Yet Republicans fuss about TINY environmental effects from the small Chippewa camp, despite the obvious fact that any camp impacts will quickly grow over and disappear a few months or a year after it closes. The camp is harmless.

    There’s no comparison.

    Republicans also ignore the fact that many social structures in that region will also be badly fractured for many decades to come. The local culture and values will change forever, and not in favor of better environmental management.

    Once an “extraction mentality” takes over in the region, favoring jobs at any cost, the flood of new invaders will soon become majority voters. They’ll push aside long-time and native residents who favor natural sustainable land and water management. The mine will start an anti-environmental domino effect in the name of “progress,” and will soon destroy much more than the mine site in that region.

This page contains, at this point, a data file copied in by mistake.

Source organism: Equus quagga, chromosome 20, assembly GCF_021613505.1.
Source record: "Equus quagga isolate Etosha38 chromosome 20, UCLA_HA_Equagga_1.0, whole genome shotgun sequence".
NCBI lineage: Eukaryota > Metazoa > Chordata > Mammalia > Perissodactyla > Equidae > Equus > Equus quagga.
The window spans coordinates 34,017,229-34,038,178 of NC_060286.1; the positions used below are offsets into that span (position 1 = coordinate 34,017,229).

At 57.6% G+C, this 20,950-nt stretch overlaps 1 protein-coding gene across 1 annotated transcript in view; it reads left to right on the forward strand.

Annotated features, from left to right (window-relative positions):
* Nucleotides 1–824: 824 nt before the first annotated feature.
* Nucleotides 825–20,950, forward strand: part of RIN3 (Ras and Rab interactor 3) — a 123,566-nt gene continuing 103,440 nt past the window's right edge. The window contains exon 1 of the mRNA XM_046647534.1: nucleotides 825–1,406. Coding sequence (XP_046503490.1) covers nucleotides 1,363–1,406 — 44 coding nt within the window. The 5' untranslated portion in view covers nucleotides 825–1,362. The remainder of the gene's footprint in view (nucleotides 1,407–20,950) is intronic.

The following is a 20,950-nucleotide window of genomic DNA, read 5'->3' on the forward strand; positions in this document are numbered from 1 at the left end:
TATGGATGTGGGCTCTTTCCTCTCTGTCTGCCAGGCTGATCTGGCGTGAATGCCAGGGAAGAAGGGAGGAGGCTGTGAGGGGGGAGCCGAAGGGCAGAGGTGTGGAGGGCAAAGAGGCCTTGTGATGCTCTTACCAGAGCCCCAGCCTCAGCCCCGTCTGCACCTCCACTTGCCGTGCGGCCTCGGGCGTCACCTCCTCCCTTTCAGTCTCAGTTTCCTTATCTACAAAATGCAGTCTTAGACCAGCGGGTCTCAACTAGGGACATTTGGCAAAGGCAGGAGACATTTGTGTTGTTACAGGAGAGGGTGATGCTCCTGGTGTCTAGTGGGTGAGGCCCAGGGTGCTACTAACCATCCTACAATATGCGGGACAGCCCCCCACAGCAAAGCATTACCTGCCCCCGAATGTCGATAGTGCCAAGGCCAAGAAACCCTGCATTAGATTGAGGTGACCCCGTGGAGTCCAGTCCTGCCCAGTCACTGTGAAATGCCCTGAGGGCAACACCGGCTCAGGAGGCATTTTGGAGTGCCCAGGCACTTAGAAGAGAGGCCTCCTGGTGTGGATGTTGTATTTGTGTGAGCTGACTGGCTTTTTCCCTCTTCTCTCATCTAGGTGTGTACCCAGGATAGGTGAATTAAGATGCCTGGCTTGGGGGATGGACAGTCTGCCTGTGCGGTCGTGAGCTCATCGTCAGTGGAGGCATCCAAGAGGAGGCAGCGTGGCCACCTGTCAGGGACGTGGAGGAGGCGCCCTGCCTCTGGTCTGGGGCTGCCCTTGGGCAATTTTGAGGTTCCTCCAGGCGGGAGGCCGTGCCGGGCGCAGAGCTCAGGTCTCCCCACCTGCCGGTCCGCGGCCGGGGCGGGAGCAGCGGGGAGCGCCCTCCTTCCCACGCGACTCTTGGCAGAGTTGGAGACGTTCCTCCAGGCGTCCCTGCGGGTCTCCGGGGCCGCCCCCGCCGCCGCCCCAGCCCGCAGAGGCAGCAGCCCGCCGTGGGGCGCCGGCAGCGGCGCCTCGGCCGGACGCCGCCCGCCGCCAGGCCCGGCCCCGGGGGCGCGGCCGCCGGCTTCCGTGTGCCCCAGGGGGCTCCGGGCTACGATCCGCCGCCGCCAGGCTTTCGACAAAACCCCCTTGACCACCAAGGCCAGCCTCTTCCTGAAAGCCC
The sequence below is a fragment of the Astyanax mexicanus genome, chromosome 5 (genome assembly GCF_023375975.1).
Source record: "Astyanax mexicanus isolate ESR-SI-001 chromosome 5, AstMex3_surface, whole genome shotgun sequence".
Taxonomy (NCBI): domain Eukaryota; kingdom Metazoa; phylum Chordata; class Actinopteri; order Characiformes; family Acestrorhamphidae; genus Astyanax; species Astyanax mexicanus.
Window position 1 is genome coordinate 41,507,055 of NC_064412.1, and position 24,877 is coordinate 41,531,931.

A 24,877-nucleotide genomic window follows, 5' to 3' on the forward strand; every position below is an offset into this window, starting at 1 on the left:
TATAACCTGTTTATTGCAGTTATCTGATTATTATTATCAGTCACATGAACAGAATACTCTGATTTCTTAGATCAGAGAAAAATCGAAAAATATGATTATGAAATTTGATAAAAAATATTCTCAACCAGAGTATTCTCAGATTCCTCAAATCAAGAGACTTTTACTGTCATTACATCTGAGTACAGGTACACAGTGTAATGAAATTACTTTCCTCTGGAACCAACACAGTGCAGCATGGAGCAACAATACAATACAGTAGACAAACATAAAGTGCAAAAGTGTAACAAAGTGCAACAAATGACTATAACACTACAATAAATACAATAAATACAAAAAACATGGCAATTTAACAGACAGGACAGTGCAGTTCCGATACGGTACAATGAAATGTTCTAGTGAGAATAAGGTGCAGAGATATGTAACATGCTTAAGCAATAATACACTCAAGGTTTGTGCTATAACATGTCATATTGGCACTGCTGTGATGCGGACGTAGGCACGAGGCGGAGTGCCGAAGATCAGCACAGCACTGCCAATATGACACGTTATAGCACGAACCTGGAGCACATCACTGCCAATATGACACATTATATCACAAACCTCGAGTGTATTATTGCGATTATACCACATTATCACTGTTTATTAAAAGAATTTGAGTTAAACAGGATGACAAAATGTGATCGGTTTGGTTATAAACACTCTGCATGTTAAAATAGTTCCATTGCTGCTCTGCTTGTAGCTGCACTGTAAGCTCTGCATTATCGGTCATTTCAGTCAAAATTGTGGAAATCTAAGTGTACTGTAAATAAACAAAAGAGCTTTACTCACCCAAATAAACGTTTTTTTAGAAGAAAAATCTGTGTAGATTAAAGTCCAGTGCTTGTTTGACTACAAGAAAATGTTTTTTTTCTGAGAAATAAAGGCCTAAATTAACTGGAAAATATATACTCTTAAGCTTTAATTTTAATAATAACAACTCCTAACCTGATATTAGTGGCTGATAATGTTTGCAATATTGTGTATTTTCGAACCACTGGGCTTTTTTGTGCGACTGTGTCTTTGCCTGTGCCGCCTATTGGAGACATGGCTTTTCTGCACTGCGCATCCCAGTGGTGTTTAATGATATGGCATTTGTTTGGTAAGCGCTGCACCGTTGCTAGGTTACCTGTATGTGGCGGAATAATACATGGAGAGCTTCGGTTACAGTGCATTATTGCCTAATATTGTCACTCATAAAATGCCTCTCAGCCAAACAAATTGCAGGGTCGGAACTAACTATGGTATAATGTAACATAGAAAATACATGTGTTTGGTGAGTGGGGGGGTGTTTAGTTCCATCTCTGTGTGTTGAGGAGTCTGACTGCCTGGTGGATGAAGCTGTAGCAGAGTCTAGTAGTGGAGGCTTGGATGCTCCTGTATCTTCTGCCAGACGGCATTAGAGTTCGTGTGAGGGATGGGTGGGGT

I saw an active open-pit mine of this size in Colorado a few years ago, and a former open-pit mine in the UP a year before that. In person, both were astoundingly HUGE and mind-bending … just deep, bare rock holes stretching to the far horizon, with twisted, stripped, scarred lands all around them. At the active mine, vehicles, processing equipment, power lines, mystery structures, and roads were scattered all around the area, with ugly, cheesy housing and trashy commercial developments nearby to serve the imported, temporary workers. (This “progress” was abandoned and rotting at the closed UP mine, of course.)

    Both mines were a horrible blight on formerly gorgeous lands.